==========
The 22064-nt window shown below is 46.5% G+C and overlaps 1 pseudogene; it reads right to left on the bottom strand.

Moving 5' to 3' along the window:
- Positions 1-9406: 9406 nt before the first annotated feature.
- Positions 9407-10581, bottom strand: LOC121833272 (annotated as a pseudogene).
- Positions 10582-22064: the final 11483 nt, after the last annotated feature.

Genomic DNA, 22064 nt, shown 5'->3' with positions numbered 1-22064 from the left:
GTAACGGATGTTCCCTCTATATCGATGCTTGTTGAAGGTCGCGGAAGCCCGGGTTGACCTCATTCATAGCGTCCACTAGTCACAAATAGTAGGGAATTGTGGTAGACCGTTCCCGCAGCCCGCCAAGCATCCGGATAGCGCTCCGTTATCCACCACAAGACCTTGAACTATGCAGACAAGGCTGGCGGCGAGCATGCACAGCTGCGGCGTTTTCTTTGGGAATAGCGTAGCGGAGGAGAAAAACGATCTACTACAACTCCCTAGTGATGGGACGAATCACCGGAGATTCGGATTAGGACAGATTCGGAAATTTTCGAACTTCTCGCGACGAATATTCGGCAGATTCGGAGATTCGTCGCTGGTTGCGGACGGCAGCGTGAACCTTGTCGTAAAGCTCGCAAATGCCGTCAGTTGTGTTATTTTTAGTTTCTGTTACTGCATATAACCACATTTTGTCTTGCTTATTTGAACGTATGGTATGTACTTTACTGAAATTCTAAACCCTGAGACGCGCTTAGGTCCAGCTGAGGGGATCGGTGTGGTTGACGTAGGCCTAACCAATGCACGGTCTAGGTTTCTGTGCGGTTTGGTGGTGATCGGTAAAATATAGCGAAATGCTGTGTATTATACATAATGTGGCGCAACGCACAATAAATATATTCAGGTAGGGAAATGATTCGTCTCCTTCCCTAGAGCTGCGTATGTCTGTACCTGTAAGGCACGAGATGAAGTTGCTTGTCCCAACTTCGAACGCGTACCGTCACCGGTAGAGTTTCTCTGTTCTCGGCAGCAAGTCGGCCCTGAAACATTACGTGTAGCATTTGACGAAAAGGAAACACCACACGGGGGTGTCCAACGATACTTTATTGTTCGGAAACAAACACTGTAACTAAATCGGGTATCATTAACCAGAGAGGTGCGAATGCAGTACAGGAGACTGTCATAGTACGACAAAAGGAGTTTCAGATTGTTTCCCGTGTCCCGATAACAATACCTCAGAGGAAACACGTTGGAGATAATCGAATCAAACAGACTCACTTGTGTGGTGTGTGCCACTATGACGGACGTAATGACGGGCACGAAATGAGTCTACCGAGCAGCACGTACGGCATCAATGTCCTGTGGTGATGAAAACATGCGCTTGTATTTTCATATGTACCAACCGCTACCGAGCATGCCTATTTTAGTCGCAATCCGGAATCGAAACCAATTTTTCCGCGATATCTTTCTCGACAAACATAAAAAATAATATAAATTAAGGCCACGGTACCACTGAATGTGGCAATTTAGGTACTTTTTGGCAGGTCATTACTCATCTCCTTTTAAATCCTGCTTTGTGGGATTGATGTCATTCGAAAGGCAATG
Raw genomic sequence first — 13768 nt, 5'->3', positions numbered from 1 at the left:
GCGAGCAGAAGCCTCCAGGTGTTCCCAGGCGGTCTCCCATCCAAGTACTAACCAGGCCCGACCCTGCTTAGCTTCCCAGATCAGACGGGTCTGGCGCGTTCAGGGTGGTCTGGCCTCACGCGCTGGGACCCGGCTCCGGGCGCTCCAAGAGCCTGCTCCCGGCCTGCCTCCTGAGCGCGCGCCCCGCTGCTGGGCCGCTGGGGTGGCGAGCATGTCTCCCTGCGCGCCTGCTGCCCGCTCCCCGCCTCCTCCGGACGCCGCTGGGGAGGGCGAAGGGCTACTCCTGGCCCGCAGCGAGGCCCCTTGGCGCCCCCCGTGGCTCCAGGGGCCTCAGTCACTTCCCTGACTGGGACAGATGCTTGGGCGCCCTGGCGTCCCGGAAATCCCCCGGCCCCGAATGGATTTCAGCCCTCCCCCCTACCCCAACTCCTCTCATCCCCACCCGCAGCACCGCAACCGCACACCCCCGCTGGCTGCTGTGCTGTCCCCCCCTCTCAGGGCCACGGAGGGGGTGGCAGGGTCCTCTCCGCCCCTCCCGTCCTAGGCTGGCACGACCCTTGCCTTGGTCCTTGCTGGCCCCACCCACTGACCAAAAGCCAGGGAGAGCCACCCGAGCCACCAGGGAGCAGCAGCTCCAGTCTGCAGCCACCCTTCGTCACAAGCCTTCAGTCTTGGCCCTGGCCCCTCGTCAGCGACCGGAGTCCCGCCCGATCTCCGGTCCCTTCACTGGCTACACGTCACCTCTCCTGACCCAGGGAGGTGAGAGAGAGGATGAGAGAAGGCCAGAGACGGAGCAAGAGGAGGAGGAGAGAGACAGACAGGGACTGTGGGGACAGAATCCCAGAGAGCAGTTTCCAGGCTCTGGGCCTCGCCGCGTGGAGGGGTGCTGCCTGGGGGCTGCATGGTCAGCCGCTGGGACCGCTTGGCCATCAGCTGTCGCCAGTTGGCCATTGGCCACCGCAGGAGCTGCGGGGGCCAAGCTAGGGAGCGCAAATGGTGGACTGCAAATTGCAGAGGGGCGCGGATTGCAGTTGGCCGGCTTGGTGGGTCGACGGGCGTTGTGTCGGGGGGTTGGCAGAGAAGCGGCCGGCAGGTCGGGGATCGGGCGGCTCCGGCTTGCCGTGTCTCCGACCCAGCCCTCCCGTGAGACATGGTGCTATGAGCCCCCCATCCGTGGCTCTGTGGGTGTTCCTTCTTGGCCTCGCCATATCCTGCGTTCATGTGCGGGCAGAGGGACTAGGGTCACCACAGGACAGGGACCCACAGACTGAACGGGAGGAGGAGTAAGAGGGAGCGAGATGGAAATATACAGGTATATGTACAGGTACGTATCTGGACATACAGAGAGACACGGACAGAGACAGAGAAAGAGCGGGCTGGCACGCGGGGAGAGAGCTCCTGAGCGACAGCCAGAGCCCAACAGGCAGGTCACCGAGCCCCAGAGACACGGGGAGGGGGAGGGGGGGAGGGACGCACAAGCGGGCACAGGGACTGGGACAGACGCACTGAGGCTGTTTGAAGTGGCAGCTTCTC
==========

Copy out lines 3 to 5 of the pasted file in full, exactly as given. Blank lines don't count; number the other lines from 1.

- Positions 1-9406: 9406 nt before the first annotated feature.
- Positions 9407-10581, bottom strand: LOC121833272 (annotated as a pseudogene).
- Positions 10582-22064: the final 11483 nt, after the last annotated feature.